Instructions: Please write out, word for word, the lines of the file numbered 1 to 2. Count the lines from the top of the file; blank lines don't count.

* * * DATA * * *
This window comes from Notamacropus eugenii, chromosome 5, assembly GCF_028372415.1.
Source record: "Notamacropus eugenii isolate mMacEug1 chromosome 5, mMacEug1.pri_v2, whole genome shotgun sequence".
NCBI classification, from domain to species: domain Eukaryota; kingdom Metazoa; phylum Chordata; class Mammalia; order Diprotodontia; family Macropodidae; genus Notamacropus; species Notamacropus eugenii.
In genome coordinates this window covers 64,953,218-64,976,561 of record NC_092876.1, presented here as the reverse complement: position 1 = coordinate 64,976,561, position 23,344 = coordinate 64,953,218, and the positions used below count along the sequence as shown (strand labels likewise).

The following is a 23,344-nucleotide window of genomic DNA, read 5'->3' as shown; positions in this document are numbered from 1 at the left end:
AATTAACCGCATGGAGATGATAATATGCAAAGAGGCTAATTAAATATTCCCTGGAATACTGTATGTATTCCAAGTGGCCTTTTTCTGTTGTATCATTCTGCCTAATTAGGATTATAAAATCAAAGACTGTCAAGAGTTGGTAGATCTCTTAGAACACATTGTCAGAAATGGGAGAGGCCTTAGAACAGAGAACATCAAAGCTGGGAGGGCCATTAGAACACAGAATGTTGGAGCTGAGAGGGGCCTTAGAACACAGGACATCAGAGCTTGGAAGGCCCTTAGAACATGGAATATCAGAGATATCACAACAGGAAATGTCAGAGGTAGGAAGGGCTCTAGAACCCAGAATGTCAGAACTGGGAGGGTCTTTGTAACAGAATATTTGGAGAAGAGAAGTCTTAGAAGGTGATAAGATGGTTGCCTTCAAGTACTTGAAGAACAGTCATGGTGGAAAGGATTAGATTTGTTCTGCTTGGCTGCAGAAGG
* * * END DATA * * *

This window comes from Notamacropus eugenii, chromosome 5, assembly GCF_028372415.1.
Source record: "Notamacropus eugenii isolate mMacEug1 chromosome 5, mMacEug1.pri_v2, whole genome shotgun sequence".